8. ^ Lendino, Jamie (27 September 2020). Attract Mode: The Rise and Fall of Coin-Op Arcade Games. Steel Gear Press. p. 331.
  9. ^ a b c d e f g h i j k l m n "After Burner II - Developer Interviews". Shmuplations. Archived from the original on 30 December 2019. Retrieved 27 January 2020.
  10. ^ Jenkins, Chris (4 February 1988). "Back to the Future: Coin-ops in 1988". ACE. No. 6 (March 1988). pp. 25-27 (25).
  11. ^ "VGRebirth entry for After Burner Complete". Archived from the original on 2011-07-26. Retrieved 2008-06-06.
  12. ^ a b Brooks, M. Evan (June 1992). "The Modern Games: 1950 - 2000". Computer Gaming World. p. 120. Retrieved 24 November 2013.
  13. ^ a b Katz, Arnie; Kunkel, Bill; Worley, Joyce (August 1988). "Video Gaming World". Computer Gaming World (50). p. 44.
  14. ^ a b "After Burner review". Crash (59): 9. December 1988. Retrieved 30 July 2019.
  15. ^ a b Edgeley, Clare (15 October 1987). "Arcade Action: After Burner". Computer and Video Games. No. 73 (November 1987). p. 134.
  16. ^ Takoushi, Tony (15 February 1988). "Mean Machines Special: After Burner". Computer and Video Games. No. 77 (March 1988). pp. 122–3.
  17. ^ Halverson, Dave; Rox, Nick; Lee, K. (April 1995). "Viewpoint". GameFan. Vol. 3 no. 4. pp. 18–9.
  18. ^ a b "ProReview: Afterburner". GamePro. No. 78. IDG. March 1995. p. 60.
  19. ^ a b "After Burner review". Sinclair User, p.12-13. December 1988. Retrieved 30 July 2019.
  20. ^ a b Hogg, Robin (21 January 1988). "Coin-Op Confrontation". The Games Machine. No. 3 (February 1988). pp. 116–8.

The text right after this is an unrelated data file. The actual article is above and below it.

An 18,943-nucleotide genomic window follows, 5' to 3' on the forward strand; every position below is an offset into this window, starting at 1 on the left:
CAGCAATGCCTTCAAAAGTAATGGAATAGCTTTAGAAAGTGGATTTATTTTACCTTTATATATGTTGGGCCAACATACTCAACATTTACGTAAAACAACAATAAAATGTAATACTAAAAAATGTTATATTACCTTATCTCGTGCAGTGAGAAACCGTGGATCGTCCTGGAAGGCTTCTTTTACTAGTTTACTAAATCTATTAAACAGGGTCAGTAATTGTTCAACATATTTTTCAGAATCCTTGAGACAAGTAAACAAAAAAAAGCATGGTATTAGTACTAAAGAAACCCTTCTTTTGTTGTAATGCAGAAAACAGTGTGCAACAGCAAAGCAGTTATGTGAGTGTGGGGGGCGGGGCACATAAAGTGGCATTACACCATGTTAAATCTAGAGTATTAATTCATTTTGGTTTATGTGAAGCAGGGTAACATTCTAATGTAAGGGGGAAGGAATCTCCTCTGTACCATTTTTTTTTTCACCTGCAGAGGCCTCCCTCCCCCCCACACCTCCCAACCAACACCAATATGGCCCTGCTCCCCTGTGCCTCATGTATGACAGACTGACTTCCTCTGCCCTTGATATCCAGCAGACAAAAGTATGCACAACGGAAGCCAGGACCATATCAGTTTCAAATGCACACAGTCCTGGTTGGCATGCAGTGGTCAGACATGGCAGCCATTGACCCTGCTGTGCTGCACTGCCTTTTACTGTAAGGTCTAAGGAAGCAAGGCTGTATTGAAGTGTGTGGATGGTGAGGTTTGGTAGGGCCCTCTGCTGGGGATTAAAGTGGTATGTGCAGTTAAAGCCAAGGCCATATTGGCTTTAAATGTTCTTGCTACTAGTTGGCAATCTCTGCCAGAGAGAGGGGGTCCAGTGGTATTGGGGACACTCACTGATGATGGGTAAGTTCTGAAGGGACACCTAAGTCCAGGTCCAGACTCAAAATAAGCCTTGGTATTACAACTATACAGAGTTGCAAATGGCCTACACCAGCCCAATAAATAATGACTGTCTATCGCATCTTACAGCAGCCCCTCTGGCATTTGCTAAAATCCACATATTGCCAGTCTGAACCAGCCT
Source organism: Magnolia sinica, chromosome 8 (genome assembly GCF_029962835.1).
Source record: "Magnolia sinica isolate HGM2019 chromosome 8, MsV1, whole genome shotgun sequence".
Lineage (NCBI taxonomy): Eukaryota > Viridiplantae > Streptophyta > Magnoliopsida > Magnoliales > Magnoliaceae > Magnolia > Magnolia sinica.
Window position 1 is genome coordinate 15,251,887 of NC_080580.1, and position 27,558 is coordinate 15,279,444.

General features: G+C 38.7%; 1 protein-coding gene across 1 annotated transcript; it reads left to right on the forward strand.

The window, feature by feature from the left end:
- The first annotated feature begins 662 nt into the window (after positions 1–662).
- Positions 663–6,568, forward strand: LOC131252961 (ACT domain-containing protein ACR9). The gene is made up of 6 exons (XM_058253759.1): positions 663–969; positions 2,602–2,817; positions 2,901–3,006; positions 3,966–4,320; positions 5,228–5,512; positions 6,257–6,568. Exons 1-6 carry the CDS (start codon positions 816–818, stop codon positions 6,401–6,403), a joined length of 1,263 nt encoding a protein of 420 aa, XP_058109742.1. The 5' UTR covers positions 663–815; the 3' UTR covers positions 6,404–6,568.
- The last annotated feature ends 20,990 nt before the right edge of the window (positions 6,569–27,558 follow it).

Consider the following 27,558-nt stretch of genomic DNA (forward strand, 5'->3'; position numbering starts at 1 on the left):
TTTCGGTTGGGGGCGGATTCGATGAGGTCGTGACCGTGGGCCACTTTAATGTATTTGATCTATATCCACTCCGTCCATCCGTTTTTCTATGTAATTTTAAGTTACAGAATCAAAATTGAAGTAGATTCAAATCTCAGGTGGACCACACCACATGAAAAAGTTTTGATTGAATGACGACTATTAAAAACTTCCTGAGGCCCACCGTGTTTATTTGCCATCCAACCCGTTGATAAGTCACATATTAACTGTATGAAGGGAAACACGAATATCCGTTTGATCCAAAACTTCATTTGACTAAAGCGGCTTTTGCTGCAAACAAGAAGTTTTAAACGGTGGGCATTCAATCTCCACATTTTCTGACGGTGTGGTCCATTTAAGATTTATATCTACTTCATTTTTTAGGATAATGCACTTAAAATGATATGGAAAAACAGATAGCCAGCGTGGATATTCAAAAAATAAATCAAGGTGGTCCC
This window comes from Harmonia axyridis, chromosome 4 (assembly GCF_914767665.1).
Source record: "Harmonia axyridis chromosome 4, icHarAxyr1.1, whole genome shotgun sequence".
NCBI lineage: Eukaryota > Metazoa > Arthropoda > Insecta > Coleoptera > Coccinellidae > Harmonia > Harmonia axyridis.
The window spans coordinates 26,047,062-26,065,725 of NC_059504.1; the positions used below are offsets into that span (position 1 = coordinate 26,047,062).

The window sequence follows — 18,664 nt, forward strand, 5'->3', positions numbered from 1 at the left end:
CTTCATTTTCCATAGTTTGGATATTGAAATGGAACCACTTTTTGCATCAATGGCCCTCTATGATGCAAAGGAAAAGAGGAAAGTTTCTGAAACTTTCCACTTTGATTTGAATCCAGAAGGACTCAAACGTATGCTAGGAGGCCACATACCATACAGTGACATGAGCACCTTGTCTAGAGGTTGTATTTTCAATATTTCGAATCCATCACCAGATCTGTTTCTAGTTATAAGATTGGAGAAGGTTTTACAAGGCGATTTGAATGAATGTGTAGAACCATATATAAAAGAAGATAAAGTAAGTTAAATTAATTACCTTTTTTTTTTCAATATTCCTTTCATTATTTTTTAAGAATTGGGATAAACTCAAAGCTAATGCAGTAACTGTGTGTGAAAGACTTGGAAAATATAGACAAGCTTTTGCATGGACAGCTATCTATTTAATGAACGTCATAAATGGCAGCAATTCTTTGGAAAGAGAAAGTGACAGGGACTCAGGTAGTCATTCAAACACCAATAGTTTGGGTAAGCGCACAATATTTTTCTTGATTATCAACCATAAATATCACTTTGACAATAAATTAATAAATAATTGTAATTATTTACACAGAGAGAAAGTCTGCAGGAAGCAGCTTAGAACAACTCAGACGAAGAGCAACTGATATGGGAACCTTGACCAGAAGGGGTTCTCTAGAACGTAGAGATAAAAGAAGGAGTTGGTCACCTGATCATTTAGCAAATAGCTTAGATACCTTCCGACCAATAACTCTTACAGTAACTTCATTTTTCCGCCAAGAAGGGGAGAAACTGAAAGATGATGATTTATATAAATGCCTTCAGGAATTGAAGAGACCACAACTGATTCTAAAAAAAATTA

21. ^ "Coin Ops". Sinclair User. No. 73 (April 1988). 18 March 1988. pp. 82–3.
  22. ^ a b Maff; Cordo (March 1989). "Afterburner". Zzap!64. No. 47. p. 78. Retrieved September 8, 2021.
  23. ^ "Software A-Z: Master System". Console XS. No. 1 (June/July 1992). United Kingdom: Paragon Publishing. 23 April 1992. pp. 137–47.
  24. ^ a b "Sega's After Burner". Top Score (5). November–December 1987. p. 7.CS1 maint: date format (link)
  25. ^ a b "87' ゲーメスト大賞" [87' Gamest Awards]. Gamest (in Japanese). Vol. 17 (February 1988). December 28, 1987. pp. 25–38. Lay summary.
  26. ^ a b "Coin Machine: AMOA Jukebox, Games & Cig Vending Awards Winners" (PDF). Cash Box. November 26, 1988. p. 30.
  27. ^ a b "第2回ゲーメスト大賞" [2nd Gamest Awards]. Gamest (in Japanese). Vol. 29 (February 1989). December 27, 1988. pp. 25–41. Lay summary.
  28. ^ "Game Machine's Best Hit Games 25 - アップライト, コックピット型TVゲーム機 (Upright/Cockpit Videos)". Game Machine (in Japanese). No. 315. Amusement Press, Inc. 1 September 1987. p. 23.
  29. ^ "87' ゲーメスト大賞 〜 ベストインカム" [87' Gamest Awards – Best Income]. Gamest (in Japanese). Vol. 17 (February 1988). December 28, 1987. pp. 25-38 (36-7). Lay summary.
  30. ^ "第2回ゲーメスト大賞 〜 年間ヒットゲームベスト100" [2nd Gamest Awards – Best 100 Hit Games of the Year]. Gamest (in Japanese). Vol. 29 (February 1989). December 27, 1988. pp. 25-41 (41). Lay summary.
  31. ^ "Game Machine's Best Hit Games 25: '88 / "Game of the Year '88" By Game Machine" (PDF). Game Machine (in Japanese). No. 348. Amusement Press, Inc. 15 January 1989. pp. 10–1, 26.
  32. ^ "AMOA Awards Nominees". Cash Box. Cash Box Pub. Co. 1988-09-10. p. 27.
  33. ^ "News Feature: Sega's 'G-Loc' – trade may crown air combat simulator "arcade hit" of the season". RePlay. Vol. 15 no. 8. May 1990. pp. 66, 68.
  34. ^ "After Burner". Sinclair User. No. 73 (April 1988). 18 March 1988. pp. 82–3.
  35. ^ Gellene, Denise (13 June 1988). "The Joystick Lives: New Technology, Better Marketing Give Video Games a Second Life". The Los Angeles Times. p. 57. Retrieved 13 September 2021.
  36. ^ Arcade-history.com
  37. ^ System16.com
  38. ^ "Arcade Flyer for Sega Strike Fighter". Retrieved 2012-04-17.
  39. ^ "Shenmue II Review". GameSpot. Archived from the original on January 9, 2016. Retrieved 2015-11-20.
  40. ^ Leadbetter, Rich (March 1997). "The MegaMix Continues!". Sega Saturn Magazine. No. 17. Emap International Limited. p. 55.
  41. ^ Reparaz, Mikel (January 14, 2010). "30 'hidden' references in Bayonetta". GamesRadar UK. Retrieved November 8, 2010.

External links[edit]